The Lure  (Córki dancingu) is by far one of the most unique films of the year. The feature debut of Polish Director Agnieszka Smoczynska the film follows a pair of sisters who are man-eating mermaids who become singers in a cabaret. It’s a drama, a comedy, and yes…it’s a musical.
The Little Mermaid. Ultimately the story is based on the Hans Christian Andersen fairy tale, but altogether it’s something quite different. I promise you’ve never seen anything like it. Besides the fact it’s the first musical film to come out of Poland, the presentation and performances are something special and truly unique. It’s got a strange flow to it, fun and poppy songs mixed with weird yet beautiful ballads, and of course sex and violence.
Siren Song. It’s a technical matter but…these aren’t really mermaids. They’re sirens. They sing to entrance others, they’re dangerous, mischievous creatures. That being said, they’re beautifully intriguing and it’s not just the tail that makes them so. The sisters are played by Marta Mazurek (Silver) and Michalina Olszanska (Golden) and they give fascinating performances that make it difficult to look away. And their voices are excellent; actually, everybody in this film gives an excellent vocal performance. The music and singing are all special and on point. The lyrics may leave something to be desired in a song or two, but otherwise, it’s all pretty great.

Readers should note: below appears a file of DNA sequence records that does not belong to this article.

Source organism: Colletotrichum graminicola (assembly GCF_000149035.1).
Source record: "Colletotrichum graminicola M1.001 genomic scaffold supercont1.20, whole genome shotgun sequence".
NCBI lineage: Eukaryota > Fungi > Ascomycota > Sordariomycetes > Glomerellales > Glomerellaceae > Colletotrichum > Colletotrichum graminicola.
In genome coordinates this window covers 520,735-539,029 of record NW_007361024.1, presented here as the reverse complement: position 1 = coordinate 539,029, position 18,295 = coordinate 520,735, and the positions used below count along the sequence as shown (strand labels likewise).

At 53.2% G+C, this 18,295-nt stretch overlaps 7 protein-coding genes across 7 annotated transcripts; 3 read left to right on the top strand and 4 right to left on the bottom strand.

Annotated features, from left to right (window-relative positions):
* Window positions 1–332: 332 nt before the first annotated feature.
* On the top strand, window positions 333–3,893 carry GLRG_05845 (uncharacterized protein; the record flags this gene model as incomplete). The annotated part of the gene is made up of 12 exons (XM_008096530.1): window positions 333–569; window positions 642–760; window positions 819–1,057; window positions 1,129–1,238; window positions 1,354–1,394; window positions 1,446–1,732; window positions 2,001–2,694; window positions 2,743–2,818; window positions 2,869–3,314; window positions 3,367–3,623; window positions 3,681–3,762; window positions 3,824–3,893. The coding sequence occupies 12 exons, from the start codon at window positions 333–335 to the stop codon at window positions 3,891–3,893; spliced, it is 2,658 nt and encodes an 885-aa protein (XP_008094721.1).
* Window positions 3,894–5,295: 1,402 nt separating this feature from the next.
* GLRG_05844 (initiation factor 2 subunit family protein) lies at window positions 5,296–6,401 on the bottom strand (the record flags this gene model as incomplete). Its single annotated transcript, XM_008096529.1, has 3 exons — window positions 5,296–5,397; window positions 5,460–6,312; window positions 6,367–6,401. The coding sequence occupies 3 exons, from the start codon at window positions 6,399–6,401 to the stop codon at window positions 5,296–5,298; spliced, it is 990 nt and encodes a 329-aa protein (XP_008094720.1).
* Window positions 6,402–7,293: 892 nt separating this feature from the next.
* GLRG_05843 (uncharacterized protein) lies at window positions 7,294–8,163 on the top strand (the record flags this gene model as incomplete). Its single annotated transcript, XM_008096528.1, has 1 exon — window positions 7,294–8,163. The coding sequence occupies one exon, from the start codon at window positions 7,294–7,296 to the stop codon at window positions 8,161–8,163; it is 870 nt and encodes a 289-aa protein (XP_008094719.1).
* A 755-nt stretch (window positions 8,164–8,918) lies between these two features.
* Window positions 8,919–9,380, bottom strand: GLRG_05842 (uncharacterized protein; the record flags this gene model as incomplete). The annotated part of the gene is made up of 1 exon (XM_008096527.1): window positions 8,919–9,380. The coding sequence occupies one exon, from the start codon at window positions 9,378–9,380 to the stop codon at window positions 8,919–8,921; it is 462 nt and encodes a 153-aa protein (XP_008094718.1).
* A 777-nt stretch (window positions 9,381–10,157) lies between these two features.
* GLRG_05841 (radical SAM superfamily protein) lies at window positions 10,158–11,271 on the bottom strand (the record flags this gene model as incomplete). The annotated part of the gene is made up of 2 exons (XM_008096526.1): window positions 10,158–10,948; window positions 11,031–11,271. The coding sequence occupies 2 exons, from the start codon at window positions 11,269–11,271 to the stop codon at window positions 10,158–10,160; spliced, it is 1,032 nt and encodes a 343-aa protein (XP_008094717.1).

Color. Sound. Flesh. From the opening shot, it’s clear this will be a beautifully lit film. The cinematography is vibrant, full of texture, kind of dreamlike. The sound is gorgeous as it should be, and everything is mixed and produced very well. The effects for the tales look just great, whether it’s CG or practical it fuses well in every use and nothing looks unbelievable. And if the production value and talent quality doesn’t sell you enough, there’s plenty of nudity to go around since…you know…mermaids are typically topless (this isn’t Disney). In all seriousness, however, this is an impressive debut, let alone an impressive feature for any director. The execution for such a strange and unique kind of film is striking and curiously intriguing.